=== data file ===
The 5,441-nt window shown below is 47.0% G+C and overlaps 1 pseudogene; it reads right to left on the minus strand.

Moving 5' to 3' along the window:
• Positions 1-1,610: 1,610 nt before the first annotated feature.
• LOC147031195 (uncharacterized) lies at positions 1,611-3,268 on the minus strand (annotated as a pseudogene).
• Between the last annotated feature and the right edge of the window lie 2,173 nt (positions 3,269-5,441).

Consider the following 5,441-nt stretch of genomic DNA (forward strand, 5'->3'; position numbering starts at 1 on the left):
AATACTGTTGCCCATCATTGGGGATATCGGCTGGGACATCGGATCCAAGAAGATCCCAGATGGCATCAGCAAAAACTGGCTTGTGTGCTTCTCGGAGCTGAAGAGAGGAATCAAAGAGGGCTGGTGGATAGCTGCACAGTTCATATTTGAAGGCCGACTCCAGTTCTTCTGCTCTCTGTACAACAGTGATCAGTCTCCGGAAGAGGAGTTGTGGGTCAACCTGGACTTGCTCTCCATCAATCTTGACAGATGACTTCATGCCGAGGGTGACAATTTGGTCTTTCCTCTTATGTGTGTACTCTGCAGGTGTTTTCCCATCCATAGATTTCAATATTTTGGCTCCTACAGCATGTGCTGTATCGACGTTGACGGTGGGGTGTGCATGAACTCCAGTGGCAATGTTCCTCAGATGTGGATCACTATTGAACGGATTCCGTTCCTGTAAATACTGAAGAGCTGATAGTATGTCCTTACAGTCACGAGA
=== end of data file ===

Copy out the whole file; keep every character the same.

The 5,441-nt window shown below is 47.0% G+C and overlaps 1 pseudogene; it reads right to left on the minus strand.

Moving 5' to 3' along the window:
• Positions 1-1,610: 1,610 nt before the first annotated feature.
• LOC147031195 (uncharacterized) lies at positions 1,611-3,268 on the minus strand (annotated as a pseudogene).
• Between the last annotated feature and the right edge of the window lie 2,173 nt (positions 3,269-5,441).

Consider the following 5,441-nt stretch of genomic DNA (forward strand, 5'->3'; position numbering starts at 1 on the left):
AATACTGTTGCCCATCATTGGGGATATCGGCTGGGACATCGGATCCAAGAAGATCCCAGATGGCATCAGCAAAAACTGGCTTGTGTGCTTCTCGGAGCTGAAGAGAGGAATCAAAGAGGGCTGGTGGATAGCTGCACAGTTCATATTTGAAGGCCGACTCCAGTTCTTCTGCTCTCTGTACAACAGTGATCAGTCTCCGGAAGAGGAGTTGTGGGTCAACCTGGACTTGCTCTCCATCAATCTTGACAGATGACTTCATGCCGAGGGTGACAATTTGGTCTTTCCTCTTATGTGTGTACTCTGCAGGTGTTTTCCCATCCATAGATTTCAATATTTTGGCTCCTACAGCATGTGCTGTATCGACGTTGACGGTGGGGTGTGCATGAACTCCAGTGGCAATGTTCCTCAGATGTGGATCACTATTGAACGGATTCCGTTCCTGTAAATACTGAAGAGCTGATAGTATGTCCTTACAGTCACGAGA